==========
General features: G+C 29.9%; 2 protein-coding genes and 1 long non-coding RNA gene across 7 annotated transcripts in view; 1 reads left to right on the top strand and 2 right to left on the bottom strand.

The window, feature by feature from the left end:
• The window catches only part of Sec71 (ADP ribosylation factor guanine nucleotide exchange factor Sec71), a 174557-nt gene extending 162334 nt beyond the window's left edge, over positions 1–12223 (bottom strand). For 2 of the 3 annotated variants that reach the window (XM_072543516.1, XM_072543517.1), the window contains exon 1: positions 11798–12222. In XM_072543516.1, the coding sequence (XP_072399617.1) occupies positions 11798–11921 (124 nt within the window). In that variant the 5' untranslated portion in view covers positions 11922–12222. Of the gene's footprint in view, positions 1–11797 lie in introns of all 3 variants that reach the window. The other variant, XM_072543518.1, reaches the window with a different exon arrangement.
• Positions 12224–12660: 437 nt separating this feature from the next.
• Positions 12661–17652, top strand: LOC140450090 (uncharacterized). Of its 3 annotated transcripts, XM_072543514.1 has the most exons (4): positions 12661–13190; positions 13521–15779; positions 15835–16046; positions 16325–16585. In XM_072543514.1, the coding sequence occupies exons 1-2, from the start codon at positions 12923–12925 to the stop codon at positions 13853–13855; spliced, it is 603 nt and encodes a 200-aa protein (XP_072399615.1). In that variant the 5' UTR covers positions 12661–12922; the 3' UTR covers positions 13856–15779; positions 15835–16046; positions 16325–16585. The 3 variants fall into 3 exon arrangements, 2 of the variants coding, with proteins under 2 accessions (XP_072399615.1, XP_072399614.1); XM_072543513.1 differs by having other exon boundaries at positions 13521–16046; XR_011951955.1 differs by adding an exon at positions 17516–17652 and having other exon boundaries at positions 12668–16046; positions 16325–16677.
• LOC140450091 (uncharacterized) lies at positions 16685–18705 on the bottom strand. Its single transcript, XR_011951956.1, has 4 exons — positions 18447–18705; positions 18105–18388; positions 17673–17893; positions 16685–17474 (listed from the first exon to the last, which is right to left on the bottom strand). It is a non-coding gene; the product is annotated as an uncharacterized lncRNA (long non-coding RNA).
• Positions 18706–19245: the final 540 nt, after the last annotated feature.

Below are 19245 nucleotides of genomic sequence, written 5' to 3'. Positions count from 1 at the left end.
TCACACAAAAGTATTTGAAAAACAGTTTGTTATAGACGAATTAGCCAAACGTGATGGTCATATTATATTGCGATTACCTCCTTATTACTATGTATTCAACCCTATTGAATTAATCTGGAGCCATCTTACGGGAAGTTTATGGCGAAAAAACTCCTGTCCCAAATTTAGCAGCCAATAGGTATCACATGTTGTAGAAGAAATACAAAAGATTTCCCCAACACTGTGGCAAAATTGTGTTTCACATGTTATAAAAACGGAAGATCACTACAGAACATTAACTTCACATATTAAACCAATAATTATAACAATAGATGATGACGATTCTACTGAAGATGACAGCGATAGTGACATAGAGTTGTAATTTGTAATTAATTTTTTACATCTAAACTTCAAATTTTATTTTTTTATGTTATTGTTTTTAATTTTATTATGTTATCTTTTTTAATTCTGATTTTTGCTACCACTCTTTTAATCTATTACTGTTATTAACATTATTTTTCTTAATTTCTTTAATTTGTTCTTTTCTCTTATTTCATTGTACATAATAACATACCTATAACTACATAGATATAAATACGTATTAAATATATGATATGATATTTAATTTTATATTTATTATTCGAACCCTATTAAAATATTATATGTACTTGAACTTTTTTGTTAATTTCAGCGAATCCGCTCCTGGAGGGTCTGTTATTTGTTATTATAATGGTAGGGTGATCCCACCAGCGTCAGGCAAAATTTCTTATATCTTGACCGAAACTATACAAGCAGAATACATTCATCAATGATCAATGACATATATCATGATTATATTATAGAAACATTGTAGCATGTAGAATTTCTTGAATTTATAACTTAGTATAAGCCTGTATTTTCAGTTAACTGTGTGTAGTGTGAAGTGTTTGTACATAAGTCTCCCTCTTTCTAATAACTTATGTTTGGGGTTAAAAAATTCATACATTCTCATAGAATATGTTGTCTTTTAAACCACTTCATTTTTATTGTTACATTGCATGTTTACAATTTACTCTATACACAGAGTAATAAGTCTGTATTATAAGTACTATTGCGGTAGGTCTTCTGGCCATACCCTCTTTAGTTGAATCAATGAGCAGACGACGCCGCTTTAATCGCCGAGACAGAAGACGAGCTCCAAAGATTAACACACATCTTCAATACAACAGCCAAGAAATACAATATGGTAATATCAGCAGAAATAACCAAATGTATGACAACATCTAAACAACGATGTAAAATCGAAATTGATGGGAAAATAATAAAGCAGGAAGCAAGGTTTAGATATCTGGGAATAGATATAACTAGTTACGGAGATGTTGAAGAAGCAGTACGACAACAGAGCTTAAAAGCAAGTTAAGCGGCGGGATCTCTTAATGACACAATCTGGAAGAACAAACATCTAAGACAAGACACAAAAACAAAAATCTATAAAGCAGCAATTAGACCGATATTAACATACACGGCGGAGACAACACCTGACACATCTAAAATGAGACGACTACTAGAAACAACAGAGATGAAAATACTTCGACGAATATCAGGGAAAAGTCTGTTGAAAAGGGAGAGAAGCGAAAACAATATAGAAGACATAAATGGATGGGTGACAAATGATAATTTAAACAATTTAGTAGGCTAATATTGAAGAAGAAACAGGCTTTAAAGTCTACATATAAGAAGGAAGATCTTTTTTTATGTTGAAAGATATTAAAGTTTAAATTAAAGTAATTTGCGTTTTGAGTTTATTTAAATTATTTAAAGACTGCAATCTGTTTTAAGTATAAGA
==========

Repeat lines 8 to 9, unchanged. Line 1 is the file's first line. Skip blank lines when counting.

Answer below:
Below are 19245 nucleotides of genomic sequence, written 5' to 3'. Positions count from 1 at the left end.
TCACACAAAAGTATTTGAAAAACAGTTTGTTATAGACGAATTAGCCAAACGTGATGGTCATATTATATTGCGATTACCTCCTTATTACTATGTATTCAACCCTATTGAATTAATCTGGAGCCATCTTACGGGAAGTTTATGGCGAAAAAACTCCTGTCCCAAATTTAGCAGCCAATAGGTATCACATGTTGTAGAAGAAATACAAAAGATTTCCCCAACACTGTGGCAAAATTGTGTTTCACATGTTATAAAAACGGAAGATCACTACAGAACATTAACTTCACATATTAAACCAATAATTATAACAATAGATGATGACGATTCTACTGAAGATGACAGCGATAGTGACATAGAGTTGTAATTTGTAATTAATTTTTTACATCTAAACTTCAAATTTTATTTTTTTATGTTATTGTTTTTAATTTTATTATGTTATCTTTTTTAATTCTGATTTTTGCTACCACTCTTTTAATCTATTACTGTTATTAACATTATTTTTCTTAATTTCTTTAATTTGTTCTTTTCTCTTATTTCATTGTACATAATAACATACCTATAACTACATAGATATAAATACGTATTAAATATATGATATGATATTTAATTTTATATTTATTATTCGAACCCTATTAAAATATTATATGTACTTGAACTTTTTTGTTAATTTCAGCGAATCCGCTCCTGGAGGGTCTGTTATTTGTTATTATAATGGTAGGGTGATCCCACCAGCGTCAGGCAAAATTTCTTATATCTTGACCGAAACTATACAAGCAGAATACATTCATCAATGATCAATGACATATATCATGATTATATTATAGAAACATTGTAGCATGTAGAATTTCTTGAATTTATAACTTAGTATAAGCCTGTATTTTCAGTTAACTGTGTGTAGTGTGAAGTGTTTGTACATAAGTCTCCCTCTTTCTAATAACTTATGTTTGGGGTTAAAAAATTCATACATTCTCATAGAATATGTTGTCTTTTAAACCACTTCATTTTTATTGTTACATTGCATGTTTACAATTTACTCTATACACAGAGTAATAAGTCTGTATTATAAGTACTATTGCGGTAGGTCTTCTGGCCATACCCTCTTTAGTTGAATCAATGAGCAGACGACGCCGCTTTAATCGCCGAGACAGAAGACGAGCTCCAAAGATTAACACACATCTTCAATACAACAGCCAAGAAATACAATATGGTAATATCAGCAGAAATAACCAAATGTATGACAACATCTAAACAACGATGTAAAATCGAAATTGATGGGAAAATAATAAAGCAGGAAGCAAGGTTTAGATATCTGGGAATAGATATAACTAGTTACGGAGATGTTGAAGAAGCAGTACGACAACAGAGCTTAAAAGCAAGTTAAGCGGCGGGATCTCTTAATGACACAATCTGGAAGAACAAACATCTAAGACAAGACACAAAAACAAAAATCTATAAAGCAGCAATTAGACCGATATTAACATACACGGCGGAGACAACACCTGACACATCTAAAATGAGACGACTACTAGAAACAACAGAGATGAAAATACTTCGACGAATATCAGGGAAAAGTCTGTTGAAAAGGGAGAGAAGCGAAAACAATATAGAAGACATAAATGGATGGGTGACAAATGATAATTTAAACAATTTAGTAGGCTAATATTGAAGAAGAAACAGGCTTTAAAGTCTACATATAAGAAGGAAGATCTTTTTTTATGTTGAAAGATATTAAAGTTTAAATTAAAGTAATTTGCGTTTTGAGTTTATTTAAATTATTTAAAGACTGCAATCTGTTTTAAGTATAAGA